We have a strong impulse towards seeing cycles, giving decades identities with a rise and fall, similarly with generations, centuries (fin de siecle is an idiom that reflects the idea of an inevitable cycle in them), and longer. Many a cient cultures saw history as cyclical, generally without evidence. So we should be wary of our bias toward seeing causes and patterns.
Hegel, and Marx, took up the idea of a historical dialectic, which could certainly manifest as successive turns towards the left and right, each integrating previous turns into a new synthesis; this is like a pendulum, but also accounts for change. Marxists held that a definite analysis of history could be derived scientifically from looking at events in the past. This is obviously rubbish, and their tenacity in holding this view shaped Popper's work on political theory and the problem of demarcating science, and made speculative philosophies of history disreputable. In general, that means people want quite evidence-based analysis of history, that at least attempts to be impartial, and this has tended to see study of historical cycles and historical causation move out of philosophy.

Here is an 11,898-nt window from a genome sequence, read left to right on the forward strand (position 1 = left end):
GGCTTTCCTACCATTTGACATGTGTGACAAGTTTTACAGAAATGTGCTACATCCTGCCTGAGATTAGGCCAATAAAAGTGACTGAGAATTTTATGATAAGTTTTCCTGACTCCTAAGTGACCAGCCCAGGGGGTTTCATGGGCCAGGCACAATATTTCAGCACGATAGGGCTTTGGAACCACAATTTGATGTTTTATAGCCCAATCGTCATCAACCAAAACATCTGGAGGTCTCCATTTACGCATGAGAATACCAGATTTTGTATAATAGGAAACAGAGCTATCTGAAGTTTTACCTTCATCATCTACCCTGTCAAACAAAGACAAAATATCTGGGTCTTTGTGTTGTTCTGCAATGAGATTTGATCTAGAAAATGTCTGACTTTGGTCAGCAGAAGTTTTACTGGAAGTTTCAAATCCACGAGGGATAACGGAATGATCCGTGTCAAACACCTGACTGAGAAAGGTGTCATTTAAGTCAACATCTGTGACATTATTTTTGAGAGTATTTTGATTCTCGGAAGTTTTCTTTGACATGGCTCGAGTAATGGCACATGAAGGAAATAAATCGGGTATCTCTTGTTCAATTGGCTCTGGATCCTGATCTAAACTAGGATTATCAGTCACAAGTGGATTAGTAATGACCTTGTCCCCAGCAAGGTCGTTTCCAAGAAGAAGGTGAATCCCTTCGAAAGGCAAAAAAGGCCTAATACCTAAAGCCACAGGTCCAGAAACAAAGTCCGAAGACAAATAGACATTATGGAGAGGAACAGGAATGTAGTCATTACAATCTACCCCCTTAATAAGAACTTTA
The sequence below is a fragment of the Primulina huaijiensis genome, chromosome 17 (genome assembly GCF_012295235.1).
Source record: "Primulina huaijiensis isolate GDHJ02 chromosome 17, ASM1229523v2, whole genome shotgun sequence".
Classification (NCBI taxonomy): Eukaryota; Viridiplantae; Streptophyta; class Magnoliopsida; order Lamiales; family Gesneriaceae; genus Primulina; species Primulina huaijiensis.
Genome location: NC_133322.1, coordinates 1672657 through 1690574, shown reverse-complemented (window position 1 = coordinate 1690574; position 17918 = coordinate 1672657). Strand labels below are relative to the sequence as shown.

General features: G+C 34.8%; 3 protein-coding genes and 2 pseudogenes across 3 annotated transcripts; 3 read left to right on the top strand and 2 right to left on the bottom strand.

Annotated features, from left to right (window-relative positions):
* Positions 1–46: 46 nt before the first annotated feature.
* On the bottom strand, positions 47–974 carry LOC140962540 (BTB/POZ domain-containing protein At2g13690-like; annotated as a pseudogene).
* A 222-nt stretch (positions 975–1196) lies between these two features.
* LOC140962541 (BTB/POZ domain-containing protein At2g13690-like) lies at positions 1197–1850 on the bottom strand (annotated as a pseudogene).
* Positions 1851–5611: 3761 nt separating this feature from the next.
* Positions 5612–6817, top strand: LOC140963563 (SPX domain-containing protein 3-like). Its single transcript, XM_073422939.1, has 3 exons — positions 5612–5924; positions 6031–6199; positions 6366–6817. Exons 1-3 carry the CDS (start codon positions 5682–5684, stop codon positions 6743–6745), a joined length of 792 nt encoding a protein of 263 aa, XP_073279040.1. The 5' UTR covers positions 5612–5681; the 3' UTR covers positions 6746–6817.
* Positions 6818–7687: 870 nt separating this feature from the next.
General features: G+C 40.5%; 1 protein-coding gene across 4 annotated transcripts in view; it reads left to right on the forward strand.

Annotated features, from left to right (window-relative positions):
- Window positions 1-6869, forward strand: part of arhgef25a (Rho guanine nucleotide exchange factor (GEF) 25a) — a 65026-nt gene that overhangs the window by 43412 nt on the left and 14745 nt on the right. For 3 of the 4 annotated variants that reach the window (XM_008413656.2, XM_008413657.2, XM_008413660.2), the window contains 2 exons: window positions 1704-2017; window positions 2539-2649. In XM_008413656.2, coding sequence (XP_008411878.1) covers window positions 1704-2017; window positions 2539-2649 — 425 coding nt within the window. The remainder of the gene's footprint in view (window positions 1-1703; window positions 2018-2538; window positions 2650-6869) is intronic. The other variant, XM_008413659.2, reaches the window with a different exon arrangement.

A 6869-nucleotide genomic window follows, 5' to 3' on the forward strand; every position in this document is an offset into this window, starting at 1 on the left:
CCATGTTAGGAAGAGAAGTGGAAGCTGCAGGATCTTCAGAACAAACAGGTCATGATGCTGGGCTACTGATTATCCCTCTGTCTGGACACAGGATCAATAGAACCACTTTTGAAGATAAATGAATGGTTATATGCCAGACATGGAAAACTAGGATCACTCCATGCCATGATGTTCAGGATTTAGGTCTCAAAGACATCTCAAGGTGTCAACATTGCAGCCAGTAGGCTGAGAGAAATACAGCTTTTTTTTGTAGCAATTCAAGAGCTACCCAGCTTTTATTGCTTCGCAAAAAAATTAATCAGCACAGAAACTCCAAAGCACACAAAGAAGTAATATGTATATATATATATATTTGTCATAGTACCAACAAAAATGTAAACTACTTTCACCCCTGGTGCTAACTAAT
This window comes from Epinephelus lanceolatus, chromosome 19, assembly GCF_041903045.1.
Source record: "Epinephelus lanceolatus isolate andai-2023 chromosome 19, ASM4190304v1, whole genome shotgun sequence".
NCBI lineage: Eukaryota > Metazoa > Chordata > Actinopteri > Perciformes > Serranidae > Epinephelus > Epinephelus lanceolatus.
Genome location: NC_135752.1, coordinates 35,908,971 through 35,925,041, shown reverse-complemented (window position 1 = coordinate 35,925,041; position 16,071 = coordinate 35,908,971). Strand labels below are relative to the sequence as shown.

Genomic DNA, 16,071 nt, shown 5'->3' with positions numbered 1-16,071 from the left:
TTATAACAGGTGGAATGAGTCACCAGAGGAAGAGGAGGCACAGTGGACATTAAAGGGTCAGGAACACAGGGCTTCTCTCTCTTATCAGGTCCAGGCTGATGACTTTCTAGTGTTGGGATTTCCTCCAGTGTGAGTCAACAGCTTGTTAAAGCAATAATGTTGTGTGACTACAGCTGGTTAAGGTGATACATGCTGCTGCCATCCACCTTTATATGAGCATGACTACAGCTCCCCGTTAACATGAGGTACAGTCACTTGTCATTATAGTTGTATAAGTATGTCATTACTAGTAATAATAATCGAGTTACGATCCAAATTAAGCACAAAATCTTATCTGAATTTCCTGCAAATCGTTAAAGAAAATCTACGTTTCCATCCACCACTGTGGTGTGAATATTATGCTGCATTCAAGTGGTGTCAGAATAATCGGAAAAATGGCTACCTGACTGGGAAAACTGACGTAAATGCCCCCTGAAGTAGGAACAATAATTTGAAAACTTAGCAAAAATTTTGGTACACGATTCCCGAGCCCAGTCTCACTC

Social cycle theories of the 19th C gave rise to sociology https://en.m.wikipedia.org/wiki/Social_cycle_theory
Kuhn looked at the development of scientific revolutions, in practice, and devloped the idea of paradigm shifts between them. So philosophy of science.
Demographic shifts, from the hunter-gatberers to agrarian stone age revolution, to the black death, to the baby boom, to the Arab Spring, have driven social changes which have certainly extended to political and economic changes, which indirectly shape philosophies.
There is a startlingly regular cycle to international trade, driven by successive industrial revolutions
As well as the dialectic, there are spiral and helical models, that also attempt to explain how a cyclical change can still be going somewhere. Otherwise a steady state would be implied, like the ancients' eons or kalpas of progress and then decay. Our bias has been away from stasis, towards the 'manifest destiny' of progress - and arguably is now shifting towards only imagining dystopias for the future. Used warily, consideration of cycles could perhaps be an antidote to these.